By Marita Maharaj
My elderly husband, Kris Maharaj, might die in a foreign prison for a crime I know he did not commit. But the British government is refusing to help him get a fair trial.
I am 77 years old and I spent this Christmas visiting my British husband Kris Maharaj in an American jail. He is innocent, but this is the thirtieth Christmas we have spent like this, including many years on death row. The week before this Christmas, he was diagnosed for the second time with necrotising fasciitis (“flesh eating bacteria”), an infection which has already confined him to a wheelchair. I fear for his life.
I was up at 3am and went to the prison early for my visit. As I waited outside the prison, an ambulance drove in. I thought it was for Kris. If so, I knew he was a dead man. By the time they take someone to hospital from that awful jail, it is normally too late. It turned out that the person in the ambulance was not my husband: he had suffered a heart attack, and he was dead before he got help.
So Kris and I spent a couple of hours in the visiting room. His leg was still swollen like an elephant’s, but he’d had a series of injections, each a thousand milligrams of antibiotic, and he seemed to be responding. I left to return home, where I had laid the table for Christmas dinner as I always do, with a place for my husband. I know it is silly, but I pray for a miracle, that he should somehow walk in the front door, shouting cheerfully that he is home, as he always used to. Of course he didn’t and I was too depressed to cook a meal.
But Boris Johnson delivered the coup de grace to Christmas. Via our lawyer Clive Stafford Smith of Reprieve, I learned that the Government had refused to help with my husband’s case, after weeks of prevaricating. We had asked the Foreign Office to file an amicus (“friend of the court”) brief supporting Kris. Sir Peter Bottomley MP, the conservative MP, had contacted Mr. Johnson imploring him to take this action. All we want is a chance to present witnesses – now that there are half a dozen Colombian drug cartel people who are willing to admit that their drug dealers, rather than my husband, killed Derrick and Duane Moo Young in the Dupont Plaza Hotel in downtown Miami on October 16th, 1986.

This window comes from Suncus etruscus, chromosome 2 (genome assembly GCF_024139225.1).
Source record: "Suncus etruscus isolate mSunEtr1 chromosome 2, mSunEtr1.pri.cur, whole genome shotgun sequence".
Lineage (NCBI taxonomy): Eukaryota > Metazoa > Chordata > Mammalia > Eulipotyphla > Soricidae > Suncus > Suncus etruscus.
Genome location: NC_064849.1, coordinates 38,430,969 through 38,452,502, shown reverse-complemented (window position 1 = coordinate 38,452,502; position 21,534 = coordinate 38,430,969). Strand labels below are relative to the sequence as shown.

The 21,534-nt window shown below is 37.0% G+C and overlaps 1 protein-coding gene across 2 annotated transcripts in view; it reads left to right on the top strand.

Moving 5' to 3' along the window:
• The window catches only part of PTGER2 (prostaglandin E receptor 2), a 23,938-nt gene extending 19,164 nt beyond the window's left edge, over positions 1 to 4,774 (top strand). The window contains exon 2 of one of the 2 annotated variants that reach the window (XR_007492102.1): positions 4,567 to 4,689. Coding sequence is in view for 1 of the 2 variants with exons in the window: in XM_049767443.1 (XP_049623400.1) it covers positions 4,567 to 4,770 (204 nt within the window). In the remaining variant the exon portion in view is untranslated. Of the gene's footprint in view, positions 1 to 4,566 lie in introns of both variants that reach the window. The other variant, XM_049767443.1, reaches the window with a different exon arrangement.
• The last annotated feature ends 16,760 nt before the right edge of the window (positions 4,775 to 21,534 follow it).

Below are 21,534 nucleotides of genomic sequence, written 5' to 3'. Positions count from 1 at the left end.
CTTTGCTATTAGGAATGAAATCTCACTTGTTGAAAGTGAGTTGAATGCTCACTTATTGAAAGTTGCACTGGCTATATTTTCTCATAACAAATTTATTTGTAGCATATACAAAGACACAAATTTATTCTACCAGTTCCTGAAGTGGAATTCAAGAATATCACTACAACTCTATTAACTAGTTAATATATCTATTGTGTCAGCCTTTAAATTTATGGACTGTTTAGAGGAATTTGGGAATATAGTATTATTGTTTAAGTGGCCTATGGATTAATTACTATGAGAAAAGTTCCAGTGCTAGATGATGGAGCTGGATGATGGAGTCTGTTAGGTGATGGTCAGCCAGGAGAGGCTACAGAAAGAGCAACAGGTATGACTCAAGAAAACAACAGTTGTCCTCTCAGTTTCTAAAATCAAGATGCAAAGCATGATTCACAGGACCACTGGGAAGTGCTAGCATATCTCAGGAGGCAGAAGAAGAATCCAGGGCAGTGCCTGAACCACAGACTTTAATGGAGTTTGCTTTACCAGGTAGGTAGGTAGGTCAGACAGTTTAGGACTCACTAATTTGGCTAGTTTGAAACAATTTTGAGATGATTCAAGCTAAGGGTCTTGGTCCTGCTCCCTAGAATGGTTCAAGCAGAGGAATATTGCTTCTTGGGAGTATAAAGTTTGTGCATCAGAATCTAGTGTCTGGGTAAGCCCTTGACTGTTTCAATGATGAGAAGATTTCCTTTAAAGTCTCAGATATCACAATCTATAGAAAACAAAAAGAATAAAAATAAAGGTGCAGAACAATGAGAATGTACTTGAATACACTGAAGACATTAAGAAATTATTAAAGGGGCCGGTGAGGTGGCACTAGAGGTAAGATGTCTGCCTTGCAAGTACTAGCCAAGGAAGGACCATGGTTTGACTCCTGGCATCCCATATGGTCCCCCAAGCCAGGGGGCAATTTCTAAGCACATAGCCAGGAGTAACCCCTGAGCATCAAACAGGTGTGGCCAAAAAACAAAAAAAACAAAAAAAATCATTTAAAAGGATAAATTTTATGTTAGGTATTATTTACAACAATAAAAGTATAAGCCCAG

Their evidence would be added to half a dozen alibi witnesses who place Kris forty minutes north of the hotel. None of this has come as a surprise to me: I know my husband is innocent as I saw him myself right at the time they say he was committing the murders. All I want is for the British government to demand that Kris should have the right to be heard.
If Kris’ British passport means anything, such an intervention is surely not a lot to ask? After all, as a corporation, BP does not have a passport, and yet in 2013 the Government filed an amicus brief challenging a decision by the Environmental Protection Agency (EPA) that was costing BP some of its “annual revenue and production.” Does BP’s ability to avoid responsibility for the Deepwater Horizon oil spill in the Gulf of Mexico mean more to the Government than my long-suffering husband’s right to prove that he is innocent of murder?
Back in happier days, when Kris worked long days establishing his successful businesses in London, he paid a lot of taxes. He never complained, as he felt that he got value for his money from the British government. Sometimes, he still does. I cannot praise certain Foreign Office staff in the Miami consulate enough for the efforts made to ensure Kris gets the antibiotics he needs.
But I am disgusted at Mr. Johnson. Does he really want Kris to die in prison before he does something meaningful to get my husband home? Or will he meet the January 9th deadline to intervene to help save the man I have stood by all these years?
– Marita Maharaj has been married to Kris Maharaj for forty years. She lives in Florida to remain near to her husband.